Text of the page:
The Spectre of Chip Meltdown

The latest big-time cybersecurity scare is the discovery of vulnerabilities, named Spectre and Meltdown by researchers, in many computer processors from Intel and others, which open affected processors up to exploitation by hackers who can, as I understand the situation, use those vulnerabilities to access data across user accounts.

But, first, a little history … I wrote a column on “Running ‘Afoul of the Flaw’” in the February/March 1995 issue of Securities Industry Management Magazine. Those of us who have been around IT for a while will recall that we became aware of a flaw in Intel’s Pentium chip in late 1994. The “bug” caused miscalculations to occur without user’s knowledge, potentially leading to seriously erroneous results. That was some 23 years ago, well before the proliferation of the Internet and the advent of modern cyberattacks. The surprise is that we have heard of so few reported chip flaws since then, given the huge increases in power and complexity of modern computer processors. Perhaps they exist, but we are just not aware of such unknown unknowns.

At the time, I noted that it was generally held that flaws are unavoidable in complex manmade devices, and that computer systems are fallible. I concluded that: “The only answer is to spend the extra time and money to build in safeguards that will anticipate that the systems won’t work perfectly every time.” I suggested that we follow Nature by building tolerance, redundancy and resiliency into computer systems. However, times have changed, and I would certainly now add the monoculture issue to the debate. In 2003, the report “Cyber Insecurity: The Cost of Monopoly” by such luminaries as Dan Geer, Bruce Schneier and the late Becky Bace, and others, raised concerns that the dominance of certain products, such as those from Microsoft (at the time), raised the likelihood of far-reaching security breaches because a single exploit would affect high percentages of installed systems. You can still find a version of the report at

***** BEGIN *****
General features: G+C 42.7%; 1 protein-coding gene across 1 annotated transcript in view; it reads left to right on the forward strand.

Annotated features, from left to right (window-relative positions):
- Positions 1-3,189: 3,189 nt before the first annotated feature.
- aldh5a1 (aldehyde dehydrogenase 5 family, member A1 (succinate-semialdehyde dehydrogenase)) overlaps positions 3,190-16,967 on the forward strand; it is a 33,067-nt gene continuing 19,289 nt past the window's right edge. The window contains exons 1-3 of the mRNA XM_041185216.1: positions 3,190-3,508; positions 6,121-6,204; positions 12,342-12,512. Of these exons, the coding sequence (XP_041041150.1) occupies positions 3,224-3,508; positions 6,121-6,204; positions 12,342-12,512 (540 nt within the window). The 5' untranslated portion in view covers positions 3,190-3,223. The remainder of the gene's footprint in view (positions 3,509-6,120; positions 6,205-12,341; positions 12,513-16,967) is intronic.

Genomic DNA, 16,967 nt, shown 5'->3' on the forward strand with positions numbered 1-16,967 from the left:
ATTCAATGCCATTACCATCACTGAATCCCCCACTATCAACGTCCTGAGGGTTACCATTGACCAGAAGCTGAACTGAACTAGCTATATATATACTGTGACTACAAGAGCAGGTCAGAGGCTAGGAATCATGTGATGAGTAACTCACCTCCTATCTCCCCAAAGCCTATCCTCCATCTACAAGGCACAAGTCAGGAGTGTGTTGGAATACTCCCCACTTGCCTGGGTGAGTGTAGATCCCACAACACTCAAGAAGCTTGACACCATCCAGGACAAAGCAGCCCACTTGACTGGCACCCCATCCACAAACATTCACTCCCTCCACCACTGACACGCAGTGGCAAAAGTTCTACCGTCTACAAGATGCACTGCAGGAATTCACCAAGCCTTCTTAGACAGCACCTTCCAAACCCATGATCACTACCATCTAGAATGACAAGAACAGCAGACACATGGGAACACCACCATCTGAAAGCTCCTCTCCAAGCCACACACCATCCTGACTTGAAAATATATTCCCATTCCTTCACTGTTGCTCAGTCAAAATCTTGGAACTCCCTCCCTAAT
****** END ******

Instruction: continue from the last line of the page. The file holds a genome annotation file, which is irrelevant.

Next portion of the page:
There have been a number of instances of market dominance leading to Internet-wide vulnerabilities, even with open-source software such as from Apache, and the risks only increase as the number of systems proliferates exponentially.

Second, I worked for a financial firm that processed the accounts of a large number of broker/dealers and one of the greatest concerns of customer firms was the possibility of one firm being able to access anther firm’s customer information. Even if it was a matter of firm A seeing some of firm B’s customer data, firm A would immediately have great concern that others may have access to their data. Despite Herculean efforts to test for such a possibility, occasional unauthorized access to others’ data would still happen. And the reasons in such cases were often complicated and difficult to analyze.

Typically, a breach of this type was the result of a particular one-in-a-million situation where a user went through an unusual sequence of interactions with the system and, in one example that I recall, the software did not initialize a buffer within the system so that the new user was able (unintentionally) to access a prior user’s data. In this case, it wasn’t as serious as it might have been, since the data were so-called “administrative messages” which did not reveal sensitive account information. Nevertheless, it did show that exhaustive testing, orders of magnitude greater than regular testing (and hence virtually impossible to justify) might have caught the error. It was this, and other similar examples, that resulted in my writing “The Need for Functional Security Testing,” in the March/April 2011 issue of STSC CrossTalk: The Journal of Defense Software Engineering.

Fast forward to today’s processor issue. The lessons are clear. We must explore the possibilities of diversity in the hardware and software products that we use. And manufacturers must engage in much more functional security testing. The problem isn’t going to go away. In fact, it is likely to get much worse over time. We need to act now!

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